SINISTER REALM
"World of Evil"

(Shadow Kingdom)

01. Dark Angel of Fate
02. Bell Strikes Fear
03. World of Evil
04. The Ghosts of Nevermore
05. Prophets of War
06. Cyber Villain
07. The Forest of Souls
08. Four Black Witches

RATING: 8/10

Allentown, Pennsylvania is not just the focal point of Billy Joel's catchy ode to Americana. It's a gritty town with gritty folk and therefore it should come as no surprise it's home to SINISTER REALM, a classic-themed heavy metal act that has quickly received international acclaim through three albums.

Founded in 2008 by ex-PALE DIVINE bassist John Gaffney and PALE DIVINE/FALCON drummer Darin McCloskey (who has since left this band to concentrate his efforts in PALE DIVINE), SINISTER REALM will continue to build an audience on the heels of the much-lauded "The Crystal Eye" with their sharply executed successor, "World of Evil".

SINISTER REALM are intelligent understudies of the roots of heavy metal, encapsulating a round robin of JUDAS PRIEST, DIO, CANDLEMASS, IRON MAIDEN and VICIOUS RUMORS into their mostly mid-tempo, old-fashioned metal vibe. While fortified with astute guitarists John Risko and John Kantner and drummer Chris Metzger, the big story to SINISTER REALM's players comes with Gaffney and vocalist Alex Kristof. In some ways, Kristof rings like the more restrained pitches of ANNIHILATOR's Dave Padden. You get the sense Kristof can wail if he wants to, but outside of a screechy final note on the title cut, he delivers a controlled, classy performance for a band that prefers finesse to full-frontal. Really, the only thing that's full-frontal about SINISTER REALM is John Gaffney's buoyant impressions of Steve Harris and it's impossible not to key in on just him during the first listen to "World of Evil".

Once you've soaked up Gaffney's massive spots, then you begin to appreciate the sparkling guitar solos from John Risko and John Kantner on the rock-solid opening number "Dark Angel of Fate" and their DIO-esque rumble through "The Ghosts of Nevermore". The huffing riffs on the addictive "Bell Strikes Fear" are irrefutably JUDAS PRIEST but they're sold with a killer chorus hoisted from the L.A. power metal scene and SAXON to give them extra loft. The tuneful bridge likewise chimes of SAXON, and all put together, this is a dandy retro pounder carrying a wholesome metal heart. Again Risko and Kantner deliver the goods on the title track with mounding riffs and a polished solo section, while the morose acoustic interlude setting up the final stanza is superb.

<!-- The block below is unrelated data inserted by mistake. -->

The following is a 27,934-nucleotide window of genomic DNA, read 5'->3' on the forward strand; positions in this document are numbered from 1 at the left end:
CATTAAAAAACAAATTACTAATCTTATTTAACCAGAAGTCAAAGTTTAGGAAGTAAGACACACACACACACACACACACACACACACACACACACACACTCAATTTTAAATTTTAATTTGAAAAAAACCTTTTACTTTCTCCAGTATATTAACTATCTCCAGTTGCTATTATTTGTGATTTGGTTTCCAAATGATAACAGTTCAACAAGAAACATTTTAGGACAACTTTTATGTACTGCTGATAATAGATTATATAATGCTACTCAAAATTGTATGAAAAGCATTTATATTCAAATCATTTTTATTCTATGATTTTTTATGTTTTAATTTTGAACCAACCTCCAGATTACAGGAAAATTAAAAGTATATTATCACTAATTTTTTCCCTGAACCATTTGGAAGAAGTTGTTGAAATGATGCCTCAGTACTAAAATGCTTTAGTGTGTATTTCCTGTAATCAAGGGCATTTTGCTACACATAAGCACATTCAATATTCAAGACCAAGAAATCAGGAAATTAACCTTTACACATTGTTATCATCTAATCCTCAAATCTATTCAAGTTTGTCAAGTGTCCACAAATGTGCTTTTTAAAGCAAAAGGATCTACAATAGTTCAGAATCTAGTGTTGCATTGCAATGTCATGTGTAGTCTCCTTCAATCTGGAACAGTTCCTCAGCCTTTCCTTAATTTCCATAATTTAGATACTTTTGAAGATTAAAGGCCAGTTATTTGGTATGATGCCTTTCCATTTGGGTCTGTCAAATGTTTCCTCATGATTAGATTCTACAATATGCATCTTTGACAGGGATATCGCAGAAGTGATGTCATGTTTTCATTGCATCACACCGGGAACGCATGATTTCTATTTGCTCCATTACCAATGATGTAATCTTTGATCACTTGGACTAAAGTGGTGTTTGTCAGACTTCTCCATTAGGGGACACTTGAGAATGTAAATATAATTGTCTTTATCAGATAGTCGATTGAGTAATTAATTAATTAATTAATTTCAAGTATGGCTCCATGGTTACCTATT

One of the album's most exhilarating points comes with the 1:33 instrumental, "The Forest of Souls" which transitions beautifully into the closing epic, "Four Black Witches". "The Forest of Souls" sweeps from a somber but gorgeous acoustic thread into a stamping electric march that is sustained in the near-nine minutes that follow. A glaring toast to IRON MAIDEN manifests in the midst of "The Forest of Souls", straight on the heels of John Gaffney's isolated, plucking nod to Steve Harris. From there, the song morphs from MAIDEN to CANDLEMASS with tempered instead of brazen (i.e. Messiah Marcolin) vocals from Alex Kristof. "The Forest of Souls" rides confidently through its grand plantations and to SINISTER REALM's credit, it hardly feels like an exhaustive marathon. Moreover, you're surprised it all went by so fast.

"World of Evil" is decidedly stacked front heavy with the album's best numbers outside of "Four Black Witches" through the panting title track, not that the album ever slacks. The would-be PRIEST banger "Cyber Villain" is a bit silly in theme and (at-times) execution, but like everything else around it, it's compact and delivered with professionalism. It's no wonder SINISTER REALM has snagged more than a few supporters in this market. These guys are sitting on something that could be potentially bigger than what it is. Right now, they're a damned good act content to work in their own modest fashion.

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